Boeing 737 Max
Representational image | Boeing 737 Max planes are seen at the company's manufacturing facility in Renton near Seattle in the US state of Washington | David Ryder/Bloomberg
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Chicago/Washington: Boeing Co. and the Federal Aviation Administration flouted regulations and ignored systemic safety concerns in the original certification of the 737 Max jetliner, a company whistle-blower told a U.S. Senate committee.

In a letter dated June 5, Curtis Ewbank, a flight-deck engineer who worked on the Max, called on the U.S. regulator to modernize its oversight and create an independent channel for engineers to raise safety issues. He wrote the letter before FAA Administrator Steve Dickson testified before the Senate Commerce Committee on June 17.

“The 737 Max’s original certification was accomplished with hand-waving and deception to hide the numerous ways the 1960s-era design of the 737 does not meet current regulatory standards or a modern concept of aviation safety,” Ewbank wrote. He faulted Boeing and the FAA for “allowing such reckless disregard of regulations and aviation safety.”

The letter underscores the scrutiny on the FAA and Boeing as they work through the final steps to end a grounding imposed in March 2019 after two fatal accidents that killed 346 people. The regulator is completing its review of pilot training materials and flight-control software that Boeing upgraded following the crashes. FAA pilots are expected to conduct a certification flight this month in a milestone for the jet’s return, Bloomberg News reported last week.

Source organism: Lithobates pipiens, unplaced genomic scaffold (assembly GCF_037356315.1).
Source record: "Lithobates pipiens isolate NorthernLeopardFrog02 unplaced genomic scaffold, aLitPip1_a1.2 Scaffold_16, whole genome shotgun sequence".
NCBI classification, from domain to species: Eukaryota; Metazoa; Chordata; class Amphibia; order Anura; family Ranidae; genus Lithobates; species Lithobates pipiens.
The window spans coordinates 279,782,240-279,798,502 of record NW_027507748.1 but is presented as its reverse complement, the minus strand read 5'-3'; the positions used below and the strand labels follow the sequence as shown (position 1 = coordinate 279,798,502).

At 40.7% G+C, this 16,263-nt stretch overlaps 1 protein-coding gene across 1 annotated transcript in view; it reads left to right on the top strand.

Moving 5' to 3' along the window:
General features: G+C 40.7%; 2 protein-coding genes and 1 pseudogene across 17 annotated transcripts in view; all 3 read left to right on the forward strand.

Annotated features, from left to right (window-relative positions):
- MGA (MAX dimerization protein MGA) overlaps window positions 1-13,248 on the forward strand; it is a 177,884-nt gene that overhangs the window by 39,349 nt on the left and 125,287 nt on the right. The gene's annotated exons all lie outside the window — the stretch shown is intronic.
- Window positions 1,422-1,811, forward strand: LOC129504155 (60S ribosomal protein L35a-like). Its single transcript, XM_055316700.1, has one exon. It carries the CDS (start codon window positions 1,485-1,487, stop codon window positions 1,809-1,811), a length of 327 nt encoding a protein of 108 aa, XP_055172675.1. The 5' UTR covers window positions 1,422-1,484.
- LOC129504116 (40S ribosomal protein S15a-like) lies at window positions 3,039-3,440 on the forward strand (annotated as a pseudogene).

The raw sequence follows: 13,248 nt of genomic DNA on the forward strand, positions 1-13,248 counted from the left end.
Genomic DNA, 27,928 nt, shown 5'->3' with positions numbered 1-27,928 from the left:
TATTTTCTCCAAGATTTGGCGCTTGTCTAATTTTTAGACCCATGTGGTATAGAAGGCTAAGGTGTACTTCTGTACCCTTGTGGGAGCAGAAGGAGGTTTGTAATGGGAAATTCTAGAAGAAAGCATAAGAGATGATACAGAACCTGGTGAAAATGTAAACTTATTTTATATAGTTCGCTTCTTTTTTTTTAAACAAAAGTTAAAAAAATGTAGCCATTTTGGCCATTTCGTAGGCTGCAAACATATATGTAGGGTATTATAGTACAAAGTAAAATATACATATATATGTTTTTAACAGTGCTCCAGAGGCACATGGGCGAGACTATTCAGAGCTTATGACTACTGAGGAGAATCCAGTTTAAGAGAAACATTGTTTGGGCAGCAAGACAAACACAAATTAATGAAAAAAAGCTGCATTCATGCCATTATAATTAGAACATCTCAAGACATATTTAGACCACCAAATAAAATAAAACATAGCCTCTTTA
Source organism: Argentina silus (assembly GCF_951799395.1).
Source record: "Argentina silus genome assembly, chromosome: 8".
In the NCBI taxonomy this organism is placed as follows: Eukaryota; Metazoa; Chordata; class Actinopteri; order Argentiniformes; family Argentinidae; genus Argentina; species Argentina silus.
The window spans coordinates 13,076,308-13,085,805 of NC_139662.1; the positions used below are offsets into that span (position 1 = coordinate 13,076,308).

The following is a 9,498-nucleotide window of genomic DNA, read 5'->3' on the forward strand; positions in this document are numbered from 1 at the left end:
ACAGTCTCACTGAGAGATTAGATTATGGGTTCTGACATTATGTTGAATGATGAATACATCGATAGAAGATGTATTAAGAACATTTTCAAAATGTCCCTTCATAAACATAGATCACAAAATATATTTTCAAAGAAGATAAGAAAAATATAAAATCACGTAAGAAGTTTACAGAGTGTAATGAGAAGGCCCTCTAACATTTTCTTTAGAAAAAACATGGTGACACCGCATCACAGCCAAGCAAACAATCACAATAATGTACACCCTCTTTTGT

In a statement, the FAA said it welcomed scrutiny and would incorporate any changes that could improve its certification process. Boeing said it was confident in the Max’s safety as the aircraft nears a return to the skies.

“We continue to work closely with the FAA and other regulatory authorities as we work towards certification and safe return to commercial service,” Boeing said in a statement. “When the Max returns to service, it will be one of the most thoroughly scrutinized aircraft in history, and we have full confidence in its safety.”

Ewbank said investigators from the FBI and a U.S. House of Representatives committee had reached out to him after the Seattle Times published his internal ethics complaint last year. The newspaper earlier reported on Ewbank’s June 5 letter.

The U.S. Justice Department opened a criminal probe of the Max certification in the weeks after a Lion Air jet plunged into the Java Sea off the coast of Indonesia in October 2018, the first of the crashes.

‘All Recommendations’

The FAA said it was working with its international counterparts and would “carefully consider all recommendations” and incorporate any changes that could improve its certification process.

“The FAA’s certification of the Boeing 737 Max is the subject of several independent reviews and investigations that will examine all aspects of the five-year effort,” the U.S. regulator said in a statement. “While the agency’s certification processes are well-established and have consistently produced safe aircraft designs, we welcome the scrutiny from these safety experts and look forward to their findings.”